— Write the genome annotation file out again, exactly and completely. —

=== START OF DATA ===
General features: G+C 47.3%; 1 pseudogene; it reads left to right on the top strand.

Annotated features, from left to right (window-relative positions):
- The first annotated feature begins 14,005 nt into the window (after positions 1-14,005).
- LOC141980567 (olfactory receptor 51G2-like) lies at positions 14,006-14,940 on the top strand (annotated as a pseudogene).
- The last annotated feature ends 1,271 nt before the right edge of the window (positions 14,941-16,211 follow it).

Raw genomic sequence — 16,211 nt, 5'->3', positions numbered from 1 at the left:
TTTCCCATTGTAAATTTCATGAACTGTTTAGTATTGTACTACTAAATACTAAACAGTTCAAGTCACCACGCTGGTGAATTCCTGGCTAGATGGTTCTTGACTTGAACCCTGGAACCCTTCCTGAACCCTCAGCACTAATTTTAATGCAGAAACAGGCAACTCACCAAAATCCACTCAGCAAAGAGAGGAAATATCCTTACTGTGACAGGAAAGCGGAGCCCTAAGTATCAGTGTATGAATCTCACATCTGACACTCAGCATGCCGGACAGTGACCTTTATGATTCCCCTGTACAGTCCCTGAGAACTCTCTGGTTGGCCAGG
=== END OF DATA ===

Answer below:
General features: G+C 47.3%; 1 pseudogene; it reads left to right on the top strand.

Annotated features, from left to right (window-relative positions):
- The first annotated feature begins 14,005 nt into the window (after positions 1-14,005).
- LOC141980567 (olfactory receptor 51G2-like) lies at positions 14,006-14,940 on the top strand (annotated as a pseudogene).
- The last annotated feature ends 1,271 nt before the right edge of the window (positions 14,941-16,211 follow it).

Raw genomic sequence — 16,211 nt, 5'->3', positions numbered from 1 at the left:
TTTCCCATTGTAAATTTCATGAACTGTTTAGTATTGTACTACTAAATACTAAACAGTTCAAGTCACCACGCTGGTGAATTCCTGGCTAGATGGTTCTTGACTTGAACCCTGGAACCCTTCCTGAACCCTCAGCACTAATTTTAATGCAGAAACAGGCAACTCACCAAAATCCACTCAGCAAAGAGAGGAAATATCCTTACTGTGACAGGAAAGCGGAGCCCTAAGTATCAGTGTATGAATCTCACATCTGACACTCAGCATGCCGGACAGTGACCTTTATGATTCCCCTGTACAGTCCCTGAGAACTCTCTGGTTGGCCAGG